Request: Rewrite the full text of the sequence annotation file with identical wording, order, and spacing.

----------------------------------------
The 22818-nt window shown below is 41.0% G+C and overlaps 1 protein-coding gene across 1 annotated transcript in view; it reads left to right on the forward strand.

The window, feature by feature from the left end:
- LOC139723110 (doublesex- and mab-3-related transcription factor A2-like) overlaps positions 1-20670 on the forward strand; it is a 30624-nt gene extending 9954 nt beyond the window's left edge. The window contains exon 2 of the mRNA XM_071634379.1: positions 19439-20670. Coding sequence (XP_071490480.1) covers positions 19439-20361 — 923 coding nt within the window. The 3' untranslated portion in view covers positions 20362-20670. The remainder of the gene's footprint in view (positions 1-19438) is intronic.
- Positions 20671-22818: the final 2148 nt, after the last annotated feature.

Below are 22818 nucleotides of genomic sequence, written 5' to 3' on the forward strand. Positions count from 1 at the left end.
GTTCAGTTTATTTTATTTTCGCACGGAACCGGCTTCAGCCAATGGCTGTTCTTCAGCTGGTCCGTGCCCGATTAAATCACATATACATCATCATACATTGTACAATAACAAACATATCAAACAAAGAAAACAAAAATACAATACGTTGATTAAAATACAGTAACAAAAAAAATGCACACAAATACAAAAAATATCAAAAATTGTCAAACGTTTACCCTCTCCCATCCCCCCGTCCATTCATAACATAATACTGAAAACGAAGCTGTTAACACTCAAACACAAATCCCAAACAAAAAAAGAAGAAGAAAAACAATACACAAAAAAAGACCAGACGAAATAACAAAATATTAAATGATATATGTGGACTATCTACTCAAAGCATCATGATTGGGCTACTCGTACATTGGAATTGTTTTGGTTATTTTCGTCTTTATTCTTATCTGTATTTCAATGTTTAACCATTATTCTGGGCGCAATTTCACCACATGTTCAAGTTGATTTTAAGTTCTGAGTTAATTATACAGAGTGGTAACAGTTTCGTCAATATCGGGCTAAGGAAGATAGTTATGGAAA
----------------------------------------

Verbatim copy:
The 22818-nt window shown below is 41.0% G+C and overlaps 1 protein-coding gene across 1 annotated transcript in view; it reads left to right on the forward strand.

The window, feature by feature from the left end:
- LOC139723110 (doublesex- and mab-3-related transcription factor A2-like) overlaps positions 1-20670 on the forward strand; it is a 30624-nt gene extending 9954 nt beyond the window's left edge. The window contains exon 2 of the mRNA XM_071634379.1: positions 19439-20670. Coding sequence (XP_071490480.1) covers positions 19439-20361 — 923 coding nt within the window. The 3' untranslated portion in view covers positions 20362-20670. The remainder of the gene's footprint in view (positions 1-19438) is intronic.
- Positions 20671-22818: the final 2148 nt, after the last annotated feature.

Below are 22818 nucleotides of genomic sequence, written 5' to 3' on the forward strand. Positions count from 1 at the left end.
GTTCAGTTTATTTTATTTTCGCACGGAACCGGCTTCAGCCAATGGCTGTTCTTCAGCTGGTCCGTGCCCGATTAAATCACATATACATCATCATACATTGTACAATAACAAACATATCAAACAAAGAAAACAAAAATACAATACGTTGATTAAAATACAGTAACAAAAAAAATGCACACAAATACAAAAAATATCAAAAATTGTCAAACGTTTACCCTCTCCCATCCCCCCGTCCATTCATAACATAATACTGAAAACGAAGCTGTTAACACTCAAACACAAATCCCAAACAAAAAAAGAAGAAGAAAAACAATACACAAAAAAAGACCAGACGAAATAACAAAATATTAAATGATATATGTGGACTATCTACTCAAAGCATCATGATTGGGCTACTCGTACATTGGAATTGTTTTGGTTATTTTCGTCTTTATTCTTATCTGTATTTCAATGTTTAACCATTATTCTGGGCGCAATTTCACCACATGTTCAAGTTGATTTTAAGTTCTGAGTTAATTATACAGAGTGGTAACAGTTTCGTCAATATCGGGCTAAGGAAGATAGTTATGGAAA